“Nothing in the world will last – it is but a two day fair” sings Mura Lala Fafal, drawing inspiration from the Sufi traditions of Sant Kabir and Abdul Lateef Bhita’i. He is accompanied on the Jodiya Pava (double flute) by his nephew Kanji Rana Sanjot. Kanji taught himself to play and make his own flutes after hearing the music on the radio. Mura and Kanji are Meghwals, a pastoral Dalit community that lives on the edge of the Great Rann of Kutch, in the Western Indian state of Gujarat.
Amina, an Egyptian housewife living in Los Angeles, must decide if she will circumcise her daughter, Suha, or if she will abandon this age old practice.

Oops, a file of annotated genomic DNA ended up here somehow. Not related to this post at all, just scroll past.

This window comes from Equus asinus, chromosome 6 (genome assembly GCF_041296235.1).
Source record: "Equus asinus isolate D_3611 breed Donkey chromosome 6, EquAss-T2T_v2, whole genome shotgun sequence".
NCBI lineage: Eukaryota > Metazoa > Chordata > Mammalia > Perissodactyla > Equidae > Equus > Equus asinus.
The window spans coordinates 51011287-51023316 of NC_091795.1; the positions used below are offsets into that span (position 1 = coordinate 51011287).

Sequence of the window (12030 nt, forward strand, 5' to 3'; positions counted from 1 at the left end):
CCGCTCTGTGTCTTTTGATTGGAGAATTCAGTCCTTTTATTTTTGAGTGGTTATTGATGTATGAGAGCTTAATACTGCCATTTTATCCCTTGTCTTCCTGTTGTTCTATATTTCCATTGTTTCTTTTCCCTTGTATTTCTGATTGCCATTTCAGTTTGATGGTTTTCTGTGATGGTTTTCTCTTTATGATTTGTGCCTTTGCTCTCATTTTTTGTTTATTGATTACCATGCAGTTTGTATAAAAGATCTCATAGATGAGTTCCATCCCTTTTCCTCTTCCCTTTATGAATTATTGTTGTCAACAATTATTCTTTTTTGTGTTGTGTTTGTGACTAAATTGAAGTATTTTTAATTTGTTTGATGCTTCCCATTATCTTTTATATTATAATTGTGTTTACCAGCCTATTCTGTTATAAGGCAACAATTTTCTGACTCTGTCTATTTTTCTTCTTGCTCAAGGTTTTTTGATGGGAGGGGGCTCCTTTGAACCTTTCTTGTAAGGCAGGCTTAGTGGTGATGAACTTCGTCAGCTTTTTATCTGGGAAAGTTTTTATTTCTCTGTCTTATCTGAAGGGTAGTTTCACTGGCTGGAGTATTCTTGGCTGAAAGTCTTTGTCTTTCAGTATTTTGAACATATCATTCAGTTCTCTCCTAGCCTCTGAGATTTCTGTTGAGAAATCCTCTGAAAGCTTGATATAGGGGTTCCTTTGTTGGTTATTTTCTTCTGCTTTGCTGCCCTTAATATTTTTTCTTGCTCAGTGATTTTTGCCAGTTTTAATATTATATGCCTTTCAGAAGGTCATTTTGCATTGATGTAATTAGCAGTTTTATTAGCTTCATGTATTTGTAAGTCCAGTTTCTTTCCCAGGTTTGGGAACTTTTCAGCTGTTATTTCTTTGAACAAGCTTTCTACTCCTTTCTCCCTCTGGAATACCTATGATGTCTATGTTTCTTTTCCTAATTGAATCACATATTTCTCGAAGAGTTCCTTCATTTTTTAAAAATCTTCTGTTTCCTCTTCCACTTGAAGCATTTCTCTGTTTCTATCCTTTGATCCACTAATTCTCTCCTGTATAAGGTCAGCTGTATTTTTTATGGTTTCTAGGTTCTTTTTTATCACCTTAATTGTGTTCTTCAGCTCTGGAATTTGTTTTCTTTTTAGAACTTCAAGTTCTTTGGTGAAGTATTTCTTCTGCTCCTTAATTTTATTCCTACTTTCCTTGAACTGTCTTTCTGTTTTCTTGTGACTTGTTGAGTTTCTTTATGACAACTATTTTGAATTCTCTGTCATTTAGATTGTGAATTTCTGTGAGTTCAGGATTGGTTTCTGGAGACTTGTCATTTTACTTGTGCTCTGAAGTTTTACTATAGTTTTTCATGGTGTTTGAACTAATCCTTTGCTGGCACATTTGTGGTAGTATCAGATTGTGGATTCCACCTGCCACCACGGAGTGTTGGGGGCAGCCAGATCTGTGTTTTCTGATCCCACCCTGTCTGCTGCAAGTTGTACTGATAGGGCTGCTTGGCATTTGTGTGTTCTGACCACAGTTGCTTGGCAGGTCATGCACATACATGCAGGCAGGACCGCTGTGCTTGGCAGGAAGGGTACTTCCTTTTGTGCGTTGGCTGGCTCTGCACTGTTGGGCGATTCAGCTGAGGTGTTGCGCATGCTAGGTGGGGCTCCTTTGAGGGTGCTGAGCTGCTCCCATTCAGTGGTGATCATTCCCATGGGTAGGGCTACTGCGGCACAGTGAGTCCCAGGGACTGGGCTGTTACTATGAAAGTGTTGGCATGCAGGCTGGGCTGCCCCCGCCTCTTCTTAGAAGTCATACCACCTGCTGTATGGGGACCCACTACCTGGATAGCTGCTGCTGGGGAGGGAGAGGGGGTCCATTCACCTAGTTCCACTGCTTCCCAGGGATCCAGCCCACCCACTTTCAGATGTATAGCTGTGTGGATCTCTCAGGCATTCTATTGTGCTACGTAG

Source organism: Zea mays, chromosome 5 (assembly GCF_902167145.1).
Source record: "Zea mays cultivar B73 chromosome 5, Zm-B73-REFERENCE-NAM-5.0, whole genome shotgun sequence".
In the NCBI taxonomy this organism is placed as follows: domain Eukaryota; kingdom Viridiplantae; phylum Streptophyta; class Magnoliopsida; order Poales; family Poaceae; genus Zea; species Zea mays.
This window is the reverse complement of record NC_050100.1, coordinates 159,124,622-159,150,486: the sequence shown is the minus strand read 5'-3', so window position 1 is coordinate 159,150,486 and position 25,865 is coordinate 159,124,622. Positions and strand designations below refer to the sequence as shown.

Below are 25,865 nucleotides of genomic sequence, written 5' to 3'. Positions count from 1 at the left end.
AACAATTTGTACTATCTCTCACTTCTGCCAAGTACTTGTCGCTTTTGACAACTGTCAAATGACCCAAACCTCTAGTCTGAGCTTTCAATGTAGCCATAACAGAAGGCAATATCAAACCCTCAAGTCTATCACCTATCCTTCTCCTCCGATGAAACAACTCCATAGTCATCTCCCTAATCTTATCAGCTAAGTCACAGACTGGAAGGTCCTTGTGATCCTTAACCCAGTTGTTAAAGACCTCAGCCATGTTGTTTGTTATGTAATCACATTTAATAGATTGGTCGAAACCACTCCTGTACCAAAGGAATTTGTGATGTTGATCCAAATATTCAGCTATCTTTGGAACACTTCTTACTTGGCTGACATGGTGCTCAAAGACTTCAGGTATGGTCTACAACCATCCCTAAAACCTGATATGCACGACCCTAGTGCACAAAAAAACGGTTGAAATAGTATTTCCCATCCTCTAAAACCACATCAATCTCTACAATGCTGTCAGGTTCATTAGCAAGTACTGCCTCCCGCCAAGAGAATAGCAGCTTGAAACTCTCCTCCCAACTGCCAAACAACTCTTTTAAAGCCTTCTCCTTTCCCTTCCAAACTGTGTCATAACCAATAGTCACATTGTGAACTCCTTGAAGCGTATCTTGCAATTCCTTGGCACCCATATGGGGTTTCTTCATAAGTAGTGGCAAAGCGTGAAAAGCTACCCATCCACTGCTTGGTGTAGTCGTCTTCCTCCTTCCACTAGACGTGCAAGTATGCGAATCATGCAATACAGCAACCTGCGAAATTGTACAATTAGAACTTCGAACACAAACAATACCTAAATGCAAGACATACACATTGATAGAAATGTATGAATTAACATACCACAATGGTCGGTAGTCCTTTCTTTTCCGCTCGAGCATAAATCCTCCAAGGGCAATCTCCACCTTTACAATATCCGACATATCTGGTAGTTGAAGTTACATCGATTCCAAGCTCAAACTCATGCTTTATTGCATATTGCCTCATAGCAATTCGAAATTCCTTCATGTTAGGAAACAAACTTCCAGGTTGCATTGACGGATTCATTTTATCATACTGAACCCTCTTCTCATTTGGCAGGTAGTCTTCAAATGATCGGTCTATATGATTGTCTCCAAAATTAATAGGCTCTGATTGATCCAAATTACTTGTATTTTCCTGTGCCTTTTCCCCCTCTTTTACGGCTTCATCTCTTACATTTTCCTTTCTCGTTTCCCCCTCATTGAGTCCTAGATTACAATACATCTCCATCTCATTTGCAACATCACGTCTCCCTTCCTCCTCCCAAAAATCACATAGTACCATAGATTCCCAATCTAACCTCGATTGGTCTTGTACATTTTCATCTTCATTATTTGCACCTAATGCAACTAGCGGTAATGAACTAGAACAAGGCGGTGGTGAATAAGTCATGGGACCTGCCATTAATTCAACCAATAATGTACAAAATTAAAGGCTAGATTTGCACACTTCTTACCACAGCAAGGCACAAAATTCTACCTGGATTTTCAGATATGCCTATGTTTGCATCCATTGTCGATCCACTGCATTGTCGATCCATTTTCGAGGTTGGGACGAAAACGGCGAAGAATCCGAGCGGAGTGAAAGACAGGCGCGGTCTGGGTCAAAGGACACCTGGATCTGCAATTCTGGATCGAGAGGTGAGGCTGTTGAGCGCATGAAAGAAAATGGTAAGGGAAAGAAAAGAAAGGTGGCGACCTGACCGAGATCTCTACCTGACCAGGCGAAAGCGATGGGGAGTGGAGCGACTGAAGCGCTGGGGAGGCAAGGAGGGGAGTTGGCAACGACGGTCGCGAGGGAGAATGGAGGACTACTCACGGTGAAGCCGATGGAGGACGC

Despite it's illegality, Amina feels that she must continue this tradition because of pressure she receives from her mother, Zeinab, when her husband is away on a business trip.
Will she find the courage to confront her mother and defy tradition to save her daughter from the brutal psychological and physical effects of female genital mutilation, Or, will she submit Suha to the same horrifying fate?
Amina's dilemma represents the dilemma of many women who live in denial of their own oppression and cultural abuse.